Submitted by: Kathleen Susanne Johnston {grand daughter}

John Ora Johnson was born around 1898 or so. John Ora Johnson served in World War 1 with the United States Army. The enlistment was in 1917 and the service was completed in 1919.

Story of Service

My grandmother, who insisted on being called John Ora, was part of the Emory University U.S. Army Unit that served from 1917-1919, principally in France.

She was enlisted during her nursing training by a Dr. Green, who said she was the best surgical nurse he had ever trained. It seems, from family legend, that she was rather too young to be in the U.S. Army as a nurse, but Dr. Green insisted, and she was shipped overseas via the Canadian Maritimes to escape German U Boats.

I have photos of her at this point and later. She is noted in the official history of the Emory Unit as R.n., a.n.c., and as having enlisted on April 15, 1918. She is listed in the history as available through address to the Davis-Fischer Santarium, in Atlanta, where she was a superintendent.

Read John Ora Johnson’s entire Story of Service here.

Submit your family’s Story of Service here.

Welcome Home, It’s Prohibition!

An item from the World War One Centennial Commission.

View as a webpage

WW1 Centennial News Logo

Welcome Home,
It’s Prohibition!

Episode #106

Teddy Roosevelt dies in January 1919

Teddy Roosevelt dies in January 1919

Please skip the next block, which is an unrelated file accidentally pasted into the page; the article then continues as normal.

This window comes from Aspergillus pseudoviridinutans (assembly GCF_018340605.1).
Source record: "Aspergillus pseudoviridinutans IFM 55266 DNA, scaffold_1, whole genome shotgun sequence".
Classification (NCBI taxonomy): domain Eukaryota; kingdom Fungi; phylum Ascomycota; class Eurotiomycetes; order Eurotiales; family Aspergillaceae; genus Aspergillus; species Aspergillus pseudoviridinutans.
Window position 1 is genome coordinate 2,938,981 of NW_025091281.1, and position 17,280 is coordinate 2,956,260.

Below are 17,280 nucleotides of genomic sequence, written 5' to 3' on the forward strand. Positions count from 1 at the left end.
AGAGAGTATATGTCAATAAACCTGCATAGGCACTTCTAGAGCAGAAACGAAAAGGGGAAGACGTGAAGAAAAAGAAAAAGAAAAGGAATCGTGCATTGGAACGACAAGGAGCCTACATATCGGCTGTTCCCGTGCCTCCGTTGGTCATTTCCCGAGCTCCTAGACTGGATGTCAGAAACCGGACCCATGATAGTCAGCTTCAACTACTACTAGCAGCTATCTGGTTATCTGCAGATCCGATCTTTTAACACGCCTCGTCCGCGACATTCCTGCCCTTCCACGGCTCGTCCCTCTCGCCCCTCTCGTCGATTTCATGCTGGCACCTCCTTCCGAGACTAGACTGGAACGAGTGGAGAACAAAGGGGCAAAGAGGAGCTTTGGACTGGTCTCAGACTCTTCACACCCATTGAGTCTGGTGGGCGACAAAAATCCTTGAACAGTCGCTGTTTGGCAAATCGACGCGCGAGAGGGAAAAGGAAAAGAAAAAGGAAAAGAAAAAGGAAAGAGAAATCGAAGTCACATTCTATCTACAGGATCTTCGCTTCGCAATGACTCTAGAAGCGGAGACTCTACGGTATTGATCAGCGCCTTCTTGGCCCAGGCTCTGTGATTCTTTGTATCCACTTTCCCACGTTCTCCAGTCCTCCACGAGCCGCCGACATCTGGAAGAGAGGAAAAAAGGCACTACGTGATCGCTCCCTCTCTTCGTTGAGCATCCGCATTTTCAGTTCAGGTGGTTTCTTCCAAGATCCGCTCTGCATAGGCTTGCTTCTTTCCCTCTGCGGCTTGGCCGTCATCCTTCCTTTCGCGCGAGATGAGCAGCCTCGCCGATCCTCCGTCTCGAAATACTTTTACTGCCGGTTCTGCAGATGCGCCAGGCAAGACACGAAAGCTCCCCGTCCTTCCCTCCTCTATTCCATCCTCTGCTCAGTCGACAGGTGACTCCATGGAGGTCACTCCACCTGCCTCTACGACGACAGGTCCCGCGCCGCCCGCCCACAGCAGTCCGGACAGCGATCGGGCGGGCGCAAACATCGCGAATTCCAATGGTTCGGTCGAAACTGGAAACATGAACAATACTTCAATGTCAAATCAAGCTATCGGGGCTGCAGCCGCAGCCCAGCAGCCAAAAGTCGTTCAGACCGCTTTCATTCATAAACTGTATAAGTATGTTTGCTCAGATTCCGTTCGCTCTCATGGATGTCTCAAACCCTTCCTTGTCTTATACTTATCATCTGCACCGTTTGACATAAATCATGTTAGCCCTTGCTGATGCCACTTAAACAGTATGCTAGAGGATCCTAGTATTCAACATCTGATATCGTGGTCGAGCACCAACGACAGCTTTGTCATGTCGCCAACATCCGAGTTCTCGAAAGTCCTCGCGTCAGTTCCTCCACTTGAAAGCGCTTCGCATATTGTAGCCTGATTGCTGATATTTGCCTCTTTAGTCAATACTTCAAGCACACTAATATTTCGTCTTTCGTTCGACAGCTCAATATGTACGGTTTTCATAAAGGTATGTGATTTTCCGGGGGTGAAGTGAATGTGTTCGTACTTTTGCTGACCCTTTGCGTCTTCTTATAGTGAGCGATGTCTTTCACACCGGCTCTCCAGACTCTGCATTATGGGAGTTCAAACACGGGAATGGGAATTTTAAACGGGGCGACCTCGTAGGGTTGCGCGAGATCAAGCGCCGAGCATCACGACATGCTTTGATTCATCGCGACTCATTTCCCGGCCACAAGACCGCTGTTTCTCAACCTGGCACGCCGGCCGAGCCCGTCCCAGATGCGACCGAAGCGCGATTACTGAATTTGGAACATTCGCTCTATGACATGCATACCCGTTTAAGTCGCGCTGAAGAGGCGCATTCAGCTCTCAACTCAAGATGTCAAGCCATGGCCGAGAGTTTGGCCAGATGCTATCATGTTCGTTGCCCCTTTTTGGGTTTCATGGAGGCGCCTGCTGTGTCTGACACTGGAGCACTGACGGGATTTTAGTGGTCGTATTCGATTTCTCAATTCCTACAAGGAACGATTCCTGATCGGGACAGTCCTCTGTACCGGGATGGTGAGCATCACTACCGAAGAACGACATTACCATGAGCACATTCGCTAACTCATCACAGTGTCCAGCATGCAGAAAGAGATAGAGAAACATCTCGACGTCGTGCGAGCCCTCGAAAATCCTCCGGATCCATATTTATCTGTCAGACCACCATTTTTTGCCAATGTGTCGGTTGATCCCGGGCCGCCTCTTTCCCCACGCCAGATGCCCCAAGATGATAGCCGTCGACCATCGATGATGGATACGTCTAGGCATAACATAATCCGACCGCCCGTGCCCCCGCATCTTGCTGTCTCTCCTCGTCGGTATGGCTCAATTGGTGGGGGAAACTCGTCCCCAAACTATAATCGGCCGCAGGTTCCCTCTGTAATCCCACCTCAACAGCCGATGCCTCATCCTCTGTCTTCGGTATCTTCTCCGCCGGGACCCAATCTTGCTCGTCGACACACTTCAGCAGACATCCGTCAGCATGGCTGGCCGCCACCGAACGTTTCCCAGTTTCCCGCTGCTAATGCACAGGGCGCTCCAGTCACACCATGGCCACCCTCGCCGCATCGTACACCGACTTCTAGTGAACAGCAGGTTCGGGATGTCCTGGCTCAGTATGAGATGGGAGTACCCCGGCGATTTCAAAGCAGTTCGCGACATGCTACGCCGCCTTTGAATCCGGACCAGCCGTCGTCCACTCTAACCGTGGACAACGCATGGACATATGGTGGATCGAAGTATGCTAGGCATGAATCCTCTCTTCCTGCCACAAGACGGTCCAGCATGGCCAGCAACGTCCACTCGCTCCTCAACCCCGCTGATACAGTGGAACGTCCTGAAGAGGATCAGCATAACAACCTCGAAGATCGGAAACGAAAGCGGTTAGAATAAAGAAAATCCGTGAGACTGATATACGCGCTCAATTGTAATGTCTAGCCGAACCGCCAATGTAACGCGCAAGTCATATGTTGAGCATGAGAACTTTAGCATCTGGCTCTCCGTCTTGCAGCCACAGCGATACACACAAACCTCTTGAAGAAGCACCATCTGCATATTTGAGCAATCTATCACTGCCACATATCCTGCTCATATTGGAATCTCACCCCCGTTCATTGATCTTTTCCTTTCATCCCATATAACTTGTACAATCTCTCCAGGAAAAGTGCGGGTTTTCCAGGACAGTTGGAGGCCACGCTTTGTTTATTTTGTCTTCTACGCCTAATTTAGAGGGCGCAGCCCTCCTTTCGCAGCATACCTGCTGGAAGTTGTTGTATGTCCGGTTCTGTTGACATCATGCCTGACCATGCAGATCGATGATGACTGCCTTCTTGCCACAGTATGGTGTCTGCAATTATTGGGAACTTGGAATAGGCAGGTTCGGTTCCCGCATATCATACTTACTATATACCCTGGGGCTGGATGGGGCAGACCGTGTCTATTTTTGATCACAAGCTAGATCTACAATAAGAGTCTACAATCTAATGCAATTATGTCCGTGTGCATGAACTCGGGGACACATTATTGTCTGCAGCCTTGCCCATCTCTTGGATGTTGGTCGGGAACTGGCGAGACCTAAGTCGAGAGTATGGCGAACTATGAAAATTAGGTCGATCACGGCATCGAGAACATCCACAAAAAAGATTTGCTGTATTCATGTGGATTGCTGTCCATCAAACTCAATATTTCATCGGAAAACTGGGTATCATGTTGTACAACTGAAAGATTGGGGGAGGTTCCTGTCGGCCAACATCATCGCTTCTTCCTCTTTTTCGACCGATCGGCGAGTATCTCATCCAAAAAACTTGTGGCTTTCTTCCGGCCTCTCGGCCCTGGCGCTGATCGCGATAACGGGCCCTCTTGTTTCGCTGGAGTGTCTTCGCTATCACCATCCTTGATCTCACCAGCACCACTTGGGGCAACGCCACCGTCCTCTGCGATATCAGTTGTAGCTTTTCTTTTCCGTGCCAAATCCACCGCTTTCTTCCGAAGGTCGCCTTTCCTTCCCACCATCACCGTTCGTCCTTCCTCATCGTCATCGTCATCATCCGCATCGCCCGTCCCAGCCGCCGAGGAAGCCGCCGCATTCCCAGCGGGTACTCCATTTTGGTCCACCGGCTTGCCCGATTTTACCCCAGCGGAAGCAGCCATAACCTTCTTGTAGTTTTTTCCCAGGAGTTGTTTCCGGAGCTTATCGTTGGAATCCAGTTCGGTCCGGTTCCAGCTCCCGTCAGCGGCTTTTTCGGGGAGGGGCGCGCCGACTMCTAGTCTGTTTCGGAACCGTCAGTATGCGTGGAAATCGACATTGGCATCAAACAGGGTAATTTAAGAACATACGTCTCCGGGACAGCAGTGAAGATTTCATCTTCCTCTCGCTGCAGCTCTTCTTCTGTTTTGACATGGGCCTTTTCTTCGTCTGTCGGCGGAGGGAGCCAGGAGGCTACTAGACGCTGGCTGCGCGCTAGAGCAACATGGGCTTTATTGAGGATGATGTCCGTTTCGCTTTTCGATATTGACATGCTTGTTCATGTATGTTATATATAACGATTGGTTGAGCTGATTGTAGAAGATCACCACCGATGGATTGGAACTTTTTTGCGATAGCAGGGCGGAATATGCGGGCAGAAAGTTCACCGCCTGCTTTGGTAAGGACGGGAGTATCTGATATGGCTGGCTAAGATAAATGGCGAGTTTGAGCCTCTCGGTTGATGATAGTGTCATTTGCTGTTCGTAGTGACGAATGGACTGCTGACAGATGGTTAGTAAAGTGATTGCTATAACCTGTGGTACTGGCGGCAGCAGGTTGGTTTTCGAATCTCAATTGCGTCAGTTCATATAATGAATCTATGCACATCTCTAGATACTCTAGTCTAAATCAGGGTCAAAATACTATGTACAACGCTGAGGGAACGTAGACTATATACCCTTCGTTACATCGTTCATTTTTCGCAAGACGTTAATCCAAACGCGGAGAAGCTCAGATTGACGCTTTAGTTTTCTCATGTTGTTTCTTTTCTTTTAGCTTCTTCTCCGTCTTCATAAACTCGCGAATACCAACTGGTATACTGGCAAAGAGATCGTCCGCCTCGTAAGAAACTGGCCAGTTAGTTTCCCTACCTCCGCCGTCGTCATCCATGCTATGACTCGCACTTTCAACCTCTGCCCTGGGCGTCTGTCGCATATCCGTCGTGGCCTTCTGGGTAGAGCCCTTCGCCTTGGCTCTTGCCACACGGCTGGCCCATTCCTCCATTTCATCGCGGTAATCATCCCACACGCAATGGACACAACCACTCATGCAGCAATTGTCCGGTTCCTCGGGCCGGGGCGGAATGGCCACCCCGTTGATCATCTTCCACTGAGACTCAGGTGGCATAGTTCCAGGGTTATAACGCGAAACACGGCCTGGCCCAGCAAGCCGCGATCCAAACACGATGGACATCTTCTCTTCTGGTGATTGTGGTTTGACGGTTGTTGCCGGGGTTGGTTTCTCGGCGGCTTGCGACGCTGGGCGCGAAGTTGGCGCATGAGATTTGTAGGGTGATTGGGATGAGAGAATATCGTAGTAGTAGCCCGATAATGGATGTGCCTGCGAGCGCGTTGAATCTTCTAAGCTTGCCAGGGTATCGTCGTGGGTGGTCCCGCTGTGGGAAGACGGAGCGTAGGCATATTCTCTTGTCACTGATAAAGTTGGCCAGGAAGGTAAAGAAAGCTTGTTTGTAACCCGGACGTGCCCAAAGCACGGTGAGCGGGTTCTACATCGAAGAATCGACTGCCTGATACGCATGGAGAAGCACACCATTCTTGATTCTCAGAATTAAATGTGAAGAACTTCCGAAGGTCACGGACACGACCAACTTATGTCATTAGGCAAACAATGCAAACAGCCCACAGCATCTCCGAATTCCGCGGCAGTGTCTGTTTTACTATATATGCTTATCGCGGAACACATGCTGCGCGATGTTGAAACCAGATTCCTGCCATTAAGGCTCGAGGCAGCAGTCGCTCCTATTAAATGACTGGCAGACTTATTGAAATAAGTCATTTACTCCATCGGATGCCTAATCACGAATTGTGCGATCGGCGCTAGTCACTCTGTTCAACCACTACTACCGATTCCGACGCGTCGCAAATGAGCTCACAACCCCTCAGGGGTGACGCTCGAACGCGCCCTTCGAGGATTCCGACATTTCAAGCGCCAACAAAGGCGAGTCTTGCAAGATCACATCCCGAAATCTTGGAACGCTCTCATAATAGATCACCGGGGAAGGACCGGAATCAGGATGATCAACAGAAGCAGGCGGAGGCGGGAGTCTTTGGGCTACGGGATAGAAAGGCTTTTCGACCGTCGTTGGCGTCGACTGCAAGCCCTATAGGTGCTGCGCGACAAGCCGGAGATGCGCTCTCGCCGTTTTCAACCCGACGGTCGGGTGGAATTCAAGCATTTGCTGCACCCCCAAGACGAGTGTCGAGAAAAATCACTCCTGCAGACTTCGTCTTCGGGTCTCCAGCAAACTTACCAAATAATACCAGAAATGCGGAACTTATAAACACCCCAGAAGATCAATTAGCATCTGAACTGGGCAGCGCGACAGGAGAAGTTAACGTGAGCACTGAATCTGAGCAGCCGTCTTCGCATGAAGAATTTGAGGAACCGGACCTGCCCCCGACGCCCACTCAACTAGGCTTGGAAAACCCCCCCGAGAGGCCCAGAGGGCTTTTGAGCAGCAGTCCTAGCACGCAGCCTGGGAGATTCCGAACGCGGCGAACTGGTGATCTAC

Welcome Home, It’s Prohibition!

Host: Theo Mayer

  • The Headlines 100 Years Ago – Host | @02:00
  • The 308th Regiment’s Journey Home – Dr. Edward Lengel | @12:00
  • Wilson Goes to Rome – Mike Shuster | @19:10
  • First Into Germany: SGT Roy Holtz – And he did it on a Harley – Host | @23:15
    (Courtesy of author Robert Laplander)
  • A Century in the Making: The Winning Team Part 2 – Joe Weishaar & Sabin Howard | @30:50
  • Introducing Phil Mazzara – Host | @40:00
  • The Story of a Memorial Hunter – Bob Shay | @42:30

Listen To The Podcast NOW

Learn all about WW1 THEN and NOW while you drive, work or play.

Coming up next week:

Nearing the End of the Official Bulletin
Speaking With Teachers
Part 3 of “First Into Germany: Sgt Roy Holtz”
Sabin Howard Heads to the UK
and much more…

Subscribe on iTunes

Subscribe on iTunes and listen anytime on your mobile device.
Also available on Google Play  Podbean TuneIn Stitcher Radio On Demand , Spotify and now you can listen on Youtube
For smart speakers say: “play W W One Centennial News Podcast”

Join live recording

Register to join us as we record and produce the show. Ask questions of the guests. Let us know what you think. Get the link list right during the show. Most Wednesdays at Noon, Eastern.

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Use our research and publish the stories. Join our live recording sessions and get ALL THE LINKS TO STORY SOURCES before we publish the podcast.